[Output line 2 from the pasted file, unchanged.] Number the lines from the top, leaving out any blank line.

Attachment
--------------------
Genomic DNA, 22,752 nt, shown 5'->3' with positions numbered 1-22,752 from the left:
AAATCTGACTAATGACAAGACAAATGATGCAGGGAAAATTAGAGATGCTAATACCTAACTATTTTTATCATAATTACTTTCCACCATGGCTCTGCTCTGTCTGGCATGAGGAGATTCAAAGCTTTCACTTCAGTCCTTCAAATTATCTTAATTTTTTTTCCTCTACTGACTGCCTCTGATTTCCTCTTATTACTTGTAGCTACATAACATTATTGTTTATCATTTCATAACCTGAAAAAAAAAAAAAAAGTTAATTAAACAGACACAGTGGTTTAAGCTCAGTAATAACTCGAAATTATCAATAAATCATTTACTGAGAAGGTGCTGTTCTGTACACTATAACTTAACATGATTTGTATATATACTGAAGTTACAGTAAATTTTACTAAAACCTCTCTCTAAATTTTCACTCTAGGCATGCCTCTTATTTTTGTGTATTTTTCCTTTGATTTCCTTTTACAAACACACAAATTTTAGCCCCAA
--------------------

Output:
AAATCTGACTAATGACAAGACAAATGATGCAGGGAAAATTAGAGATGCTAATACCTAACTATTTTTATCATAATTACTTTCCACCATGGCTCTGCTCTGTCTGGCATGAGGAGATTCAAAGCTTTCACTTCAGTCCTTCAAATTATCTTAATTTTTTTTCCTCTACTGACTGCCTCTGATTTCCTCTTATTACTTGTAGCTACATAACATTATTGTTTATCATTTCATAACCTGAAAAAAAAAAAAAAAGTTAATTAAACAGACACAGTGGTTTAAGCTCAGTAATAACTCGAAATTATCAATAAATCATTTACTGAGAAGGTGCTGTTCTGTACACTATAACTTAACATGATTTGTATATATACTGAAGTTACAGTAAATTTTACTAAAACCTCTCTCTAAATTTTCACTCTAGGCATGCCTCTTATTTTTGTGTATTTTTCCTTTGATTTCCTTTTACAAACACACAAATTTTAGCCCCAA